Is there a serious interest in opera among the younger generations?
In many European countries, they are panicking over the question “Who will go to operas in ten years?” In our country, perhaps due to the fact that it has a young population, there is no such fear. Especially on Saturdays, our 4 pm performances are filled with young people in blue jeans.
Do you have a continuous opera season?
Yes, traditionally our season starts in October and ends in June of each year. As an exception, the next season starts in September.
Is music taught in public schools?
Elementary schools have basic music and painting classes. For about ten years, we held a painting competition with the theme “What do you think when you hear the words opera – ballet?” for children between 7 and 11 years old. We received thousands of paintings from different schools across the country. To be successful, they go to opera houses in cities where opera or ballet performances are held or watch opera and ballet performances online.
Do you offer scholarships for young talents?
These young talents can obtain scholarships from organizations and private equity institutions such as foundations and associations.
Have you been financially hit by the pandemic?
Our institution has 100% state support. During the pandemic, subsidies were paid without interruption, even when there were no performances or box office revenues.
Do you plan to perform the same repertoire that you had selected before the pandemic or have you changed your plans?
We had home concerts and online performances during the intense period of the pandemic. When the measures were loosened, we had programs with groups that were not crowded for small amounts of audience. While we had opera and ballet performances changing their direction, we continued to maintain our art in terms of quality and quantity. And recently, we have planned to perform operas with symbolic staging above, without using the orchestra pit. Examples of these are Fidelio, Norma, Così fan tutte.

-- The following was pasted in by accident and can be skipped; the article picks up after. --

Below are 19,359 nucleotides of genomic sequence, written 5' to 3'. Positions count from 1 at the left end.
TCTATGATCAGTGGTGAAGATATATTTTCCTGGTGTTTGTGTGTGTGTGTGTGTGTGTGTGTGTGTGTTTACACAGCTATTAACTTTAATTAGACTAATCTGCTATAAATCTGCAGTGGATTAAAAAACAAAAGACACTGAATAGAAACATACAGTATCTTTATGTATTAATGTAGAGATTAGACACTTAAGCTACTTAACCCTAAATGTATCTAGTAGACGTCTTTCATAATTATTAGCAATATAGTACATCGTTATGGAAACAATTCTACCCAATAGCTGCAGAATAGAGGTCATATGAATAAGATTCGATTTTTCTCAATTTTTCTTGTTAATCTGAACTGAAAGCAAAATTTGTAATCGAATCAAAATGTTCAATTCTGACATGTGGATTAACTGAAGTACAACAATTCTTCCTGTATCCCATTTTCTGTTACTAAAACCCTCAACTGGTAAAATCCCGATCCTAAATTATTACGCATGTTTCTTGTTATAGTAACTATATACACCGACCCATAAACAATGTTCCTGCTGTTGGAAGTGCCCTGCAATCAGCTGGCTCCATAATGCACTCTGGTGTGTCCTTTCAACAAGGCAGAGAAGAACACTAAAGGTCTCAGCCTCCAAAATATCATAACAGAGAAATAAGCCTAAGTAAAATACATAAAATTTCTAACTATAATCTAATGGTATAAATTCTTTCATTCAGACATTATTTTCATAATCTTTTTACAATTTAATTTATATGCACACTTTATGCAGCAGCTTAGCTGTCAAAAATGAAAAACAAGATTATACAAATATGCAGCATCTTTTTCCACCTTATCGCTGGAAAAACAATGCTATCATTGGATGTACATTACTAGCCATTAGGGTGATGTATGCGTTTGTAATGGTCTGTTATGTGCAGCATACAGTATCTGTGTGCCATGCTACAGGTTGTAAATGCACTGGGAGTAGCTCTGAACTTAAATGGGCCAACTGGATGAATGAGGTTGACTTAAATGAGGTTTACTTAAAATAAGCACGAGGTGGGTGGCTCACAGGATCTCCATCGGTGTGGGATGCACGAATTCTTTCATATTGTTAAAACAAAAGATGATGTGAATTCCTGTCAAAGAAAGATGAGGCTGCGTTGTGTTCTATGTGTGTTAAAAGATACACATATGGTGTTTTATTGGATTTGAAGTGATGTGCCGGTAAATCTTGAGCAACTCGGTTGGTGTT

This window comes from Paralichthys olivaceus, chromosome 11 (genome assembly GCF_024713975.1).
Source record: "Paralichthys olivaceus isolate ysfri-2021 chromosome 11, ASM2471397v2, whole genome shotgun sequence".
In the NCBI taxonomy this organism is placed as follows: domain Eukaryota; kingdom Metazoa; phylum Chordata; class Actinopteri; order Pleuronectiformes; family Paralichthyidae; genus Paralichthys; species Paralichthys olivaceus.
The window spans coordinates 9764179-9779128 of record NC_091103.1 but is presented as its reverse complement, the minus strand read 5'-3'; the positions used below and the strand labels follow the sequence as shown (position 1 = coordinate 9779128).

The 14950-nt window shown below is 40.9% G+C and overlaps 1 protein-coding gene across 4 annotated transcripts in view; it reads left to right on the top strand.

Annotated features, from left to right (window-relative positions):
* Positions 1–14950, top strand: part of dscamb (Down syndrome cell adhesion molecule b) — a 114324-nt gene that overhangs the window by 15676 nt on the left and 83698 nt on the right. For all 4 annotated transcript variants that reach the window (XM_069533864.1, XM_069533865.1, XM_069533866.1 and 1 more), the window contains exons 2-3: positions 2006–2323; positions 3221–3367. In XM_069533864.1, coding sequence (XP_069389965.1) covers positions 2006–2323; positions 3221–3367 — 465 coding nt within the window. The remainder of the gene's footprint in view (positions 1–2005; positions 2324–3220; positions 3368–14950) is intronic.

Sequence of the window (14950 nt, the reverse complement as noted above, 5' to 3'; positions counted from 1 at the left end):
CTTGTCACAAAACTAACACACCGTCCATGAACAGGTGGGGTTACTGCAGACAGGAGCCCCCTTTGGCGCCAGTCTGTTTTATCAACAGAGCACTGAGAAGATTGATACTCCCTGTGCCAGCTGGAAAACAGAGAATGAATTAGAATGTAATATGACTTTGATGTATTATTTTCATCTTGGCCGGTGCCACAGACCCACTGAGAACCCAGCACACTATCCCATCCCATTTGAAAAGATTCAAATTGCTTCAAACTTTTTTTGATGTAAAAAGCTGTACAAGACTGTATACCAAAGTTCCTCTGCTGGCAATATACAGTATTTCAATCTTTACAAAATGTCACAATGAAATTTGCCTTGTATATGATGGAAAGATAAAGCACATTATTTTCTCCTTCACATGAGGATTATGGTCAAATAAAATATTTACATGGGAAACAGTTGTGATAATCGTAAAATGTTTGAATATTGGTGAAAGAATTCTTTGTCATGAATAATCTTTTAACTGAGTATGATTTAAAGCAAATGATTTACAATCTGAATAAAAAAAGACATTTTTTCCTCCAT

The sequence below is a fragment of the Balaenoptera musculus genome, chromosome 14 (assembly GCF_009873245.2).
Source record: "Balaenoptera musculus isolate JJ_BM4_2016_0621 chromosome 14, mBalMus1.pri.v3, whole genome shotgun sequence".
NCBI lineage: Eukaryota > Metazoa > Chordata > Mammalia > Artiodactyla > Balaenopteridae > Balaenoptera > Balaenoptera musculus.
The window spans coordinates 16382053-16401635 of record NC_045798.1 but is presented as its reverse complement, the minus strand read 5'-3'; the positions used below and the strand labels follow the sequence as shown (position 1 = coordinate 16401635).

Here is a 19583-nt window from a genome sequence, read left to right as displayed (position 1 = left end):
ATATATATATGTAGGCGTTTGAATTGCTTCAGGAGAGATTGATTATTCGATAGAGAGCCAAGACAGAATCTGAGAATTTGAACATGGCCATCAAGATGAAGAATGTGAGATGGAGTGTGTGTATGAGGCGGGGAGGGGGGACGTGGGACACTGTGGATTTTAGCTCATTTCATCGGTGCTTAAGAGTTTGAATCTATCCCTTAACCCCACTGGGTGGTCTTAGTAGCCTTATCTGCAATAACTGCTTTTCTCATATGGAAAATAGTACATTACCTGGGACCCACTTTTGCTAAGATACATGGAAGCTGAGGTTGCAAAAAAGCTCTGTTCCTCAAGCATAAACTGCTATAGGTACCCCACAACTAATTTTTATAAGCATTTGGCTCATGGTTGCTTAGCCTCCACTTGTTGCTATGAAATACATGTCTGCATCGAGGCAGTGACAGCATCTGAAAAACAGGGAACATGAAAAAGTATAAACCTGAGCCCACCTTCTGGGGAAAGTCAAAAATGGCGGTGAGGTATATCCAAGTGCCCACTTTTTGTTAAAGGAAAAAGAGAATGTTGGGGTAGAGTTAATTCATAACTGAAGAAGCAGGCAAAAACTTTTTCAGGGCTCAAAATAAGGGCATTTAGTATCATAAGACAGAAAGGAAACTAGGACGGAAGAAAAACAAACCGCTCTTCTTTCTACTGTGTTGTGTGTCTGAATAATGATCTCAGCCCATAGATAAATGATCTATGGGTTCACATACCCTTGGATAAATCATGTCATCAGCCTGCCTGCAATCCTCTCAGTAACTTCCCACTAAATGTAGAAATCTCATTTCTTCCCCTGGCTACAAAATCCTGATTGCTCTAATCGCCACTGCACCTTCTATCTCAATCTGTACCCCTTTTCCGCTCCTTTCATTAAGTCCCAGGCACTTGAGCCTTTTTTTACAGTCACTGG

What are the least expensive operas to perform on stage?
This type of assessment is not possible, but the budget for works that have many scenes, take place in different environments, are very crowded and contain fantastic elements, can be high. Despite all these predictions, even a great opera can be successfully staged on a low budget and with creative and interesting ideas.
How big is your theater, what is the seating capacity?
We have two opera stages, one on the European side and one on the Asian side. The one on the Asian side is a very nice opera house with little seating capacity (450 people), boxes and beautiful acoustics. Süreyya Pasha had it built himself just for Donizetti’s opera and operetta performances.
The opera house on the European side with a capacity of 1,300 seats was a symbolic building of our republican history and has been demolished to build a new one. We are very excited that the new opera house, which we will be reassembling after thirteen years, will provide much larger facilities (capacity for 2000 seats) and will beautify our next season.
Are your operas always performed in the original language?
Operas that were performed in Turkish during the first 20-25 years of our opera history of more than 60 years, have been performed in their original language for 40 years. There are performances in Italian, French, German, English (The Turn of the Screw, The Rake’s Progress) even Russian (Prince Igor) and Czech (Jenůfa).